In addition, its lipophilic nature allows it to be integrated into the myelin sheath, thus exerting a powerful antioxidant effect. The role of curcumin on the ER is not very clear at the moment. In our opinion, it represents a major challenge for the future. Indeed, a growing number of studies show the key role of this organelle in the development of numerous PN (diabetes, alcohol, chemotherapy, genetic mutations.). Thus, because of its numerous biological properties, curcumin reduces tissue damage or improves tissue repair (nerve, muscle, DRG) in many PN. These effects are also reflected at the behavioral level by reducing the signs of pain, improving sensory and motor recovery. However, despite a large number of pre-clinical studies (both in vitro and in vivo) on the subject and a large amount of laboratory evidence of curcumin’s efficacy, studies in humans are sorely lacking. Indeed, to date, only four clinical studies have been specifically conducted in humans in the field of PN. These studies, although encouraging, are sometimes carried out on too few subjects and therefore make it difficult to objectify the use of curcumin clinically for PN[17][18][19][20]. However, the large number of studies on inflammatory pain represents hope for the future use of this molecule for the treatment of neuropathies. We therefore believe that the advent of new curcumin formulations represents a key milestone in the treatment of PN in humans.

    Figure1. A suggested model summarizing the sites of action of curcumin in peripheral neuropathies as reported in the literature: Curcumin reduces neuropathic pain and improves sensitivity in in vivo models of PN, by improving sensory nerve conduction velocity (SNCV), reducing the loss of neurons and satellite cells in dorsal roots ganglia (DRG), and promoting the regrowth of sensory nerve fibers. In addition, curcumin improves motor functions in in vivo models of PN, by improving motor nerve conduction velocity (MNCV), reducing nerve fibers demyelination, loss of motor neurons in spinal cord, muscle atrophy and neurogenic lesions, and improving motor nerves fibers regrowth.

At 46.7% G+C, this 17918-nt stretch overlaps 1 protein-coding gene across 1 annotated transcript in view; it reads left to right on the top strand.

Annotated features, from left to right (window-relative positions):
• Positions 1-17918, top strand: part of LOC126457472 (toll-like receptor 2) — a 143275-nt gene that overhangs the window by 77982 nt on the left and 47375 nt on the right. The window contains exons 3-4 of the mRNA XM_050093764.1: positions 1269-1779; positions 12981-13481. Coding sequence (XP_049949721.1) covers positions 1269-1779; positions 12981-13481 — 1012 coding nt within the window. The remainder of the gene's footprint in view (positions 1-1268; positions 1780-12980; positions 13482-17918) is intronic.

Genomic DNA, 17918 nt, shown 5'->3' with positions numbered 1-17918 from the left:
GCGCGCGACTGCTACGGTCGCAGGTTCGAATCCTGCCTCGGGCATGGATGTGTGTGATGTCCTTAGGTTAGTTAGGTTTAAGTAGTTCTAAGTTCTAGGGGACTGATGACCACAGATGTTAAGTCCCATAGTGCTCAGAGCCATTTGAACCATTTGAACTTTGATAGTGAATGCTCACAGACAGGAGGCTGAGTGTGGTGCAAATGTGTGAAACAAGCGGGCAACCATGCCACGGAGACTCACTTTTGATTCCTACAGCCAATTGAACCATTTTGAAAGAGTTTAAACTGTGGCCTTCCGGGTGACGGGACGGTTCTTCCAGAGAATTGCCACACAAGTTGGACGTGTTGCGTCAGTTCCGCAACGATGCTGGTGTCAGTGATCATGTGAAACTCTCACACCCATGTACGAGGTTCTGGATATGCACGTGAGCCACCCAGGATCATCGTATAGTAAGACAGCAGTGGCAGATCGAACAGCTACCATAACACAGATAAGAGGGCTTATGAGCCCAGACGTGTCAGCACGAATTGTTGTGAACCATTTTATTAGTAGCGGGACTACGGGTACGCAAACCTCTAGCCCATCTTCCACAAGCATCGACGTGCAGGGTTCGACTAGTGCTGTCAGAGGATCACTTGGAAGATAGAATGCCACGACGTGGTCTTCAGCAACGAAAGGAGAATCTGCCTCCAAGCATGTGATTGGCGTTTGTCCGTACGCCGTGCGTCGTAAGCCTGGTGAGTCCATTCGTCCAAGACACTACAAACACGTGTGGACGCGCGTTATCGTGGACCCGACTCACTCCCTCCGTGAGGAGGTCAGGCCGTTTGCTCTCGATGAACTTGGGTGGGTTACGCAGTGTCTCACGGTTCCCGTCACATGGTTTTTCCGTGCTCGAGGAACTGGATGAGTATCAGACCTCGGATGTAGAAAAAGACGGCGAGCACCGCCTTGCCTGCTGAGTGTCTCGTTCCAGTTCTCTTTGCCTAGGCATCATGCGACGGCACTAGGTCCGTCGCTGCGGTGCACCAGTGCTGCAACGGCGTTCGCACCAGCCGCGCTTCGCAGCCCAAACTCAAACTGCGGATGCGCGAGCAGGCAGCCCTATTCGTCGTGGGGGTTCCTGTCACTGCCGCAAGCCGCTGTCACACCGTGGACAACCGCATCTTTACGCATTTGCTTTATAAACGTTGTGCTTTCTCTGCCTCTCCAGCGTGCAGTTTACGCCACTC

Figure 2. A proposed model summarizing the molecular targets of curcumin in peripheral neuropathies reported in the literature: Tumor necrosis factors (TNFα), interferon (INF-γ), interleukins (IL-1α, IL-1β, IL-6, IL_10), granulocyte-macrophage colony-stimulating factor (GM-CSF), monocyte chemoattractant protein-1 (MCP-1), and macrophage inflammatory protein (MIP-1α), Toll-like receptor (TLR, TLR1, TLR3, TLR4, and TLR7), nuclear factor-kappa B (NF-κB), NF-κB inhibitor-α (IκB-α), nerve growth factor (NGF), brain derived neurotrophic factor (BDNF), lipooxygenase (LOX), cyclooxygenase (COX), nitric oxide synthase (NOS), superoxide dismutase (SOD), catalase (CAT), glutathione peroxidase (GPx), transient receptor potential cation channel subfamily-M-2 (TRMP2), nuclear factor erythroid 2–related factor 2 (Nrf2), reactive oxygen species (ROS), reactive nitrogen species (RNS), peripheral myelin protein 22 (PMP22), myelin protein zero (MPZ), myelin basic protein (MBP), extracellular signal regulated kinase (ERK), c-Jun-N-terminal kinase (JNK), α7-nicotinic acetylcholine receptors (α7-nAchR), tropomyosin receptor kinase A (TrkA), phosphoinositide 3-kinase (PI3K), activating transcription factor 3 (ATF3), ER-residing protein endoplasmic oxidoreductin-1 (Ero-1β), activating transcription factor 6 (ATF6) cleavage, X-Box binding protein 1 (XBP1) splicing, and C/EBP homologous protein (CHOP).

    The entry is from 10.3390/antiox9100950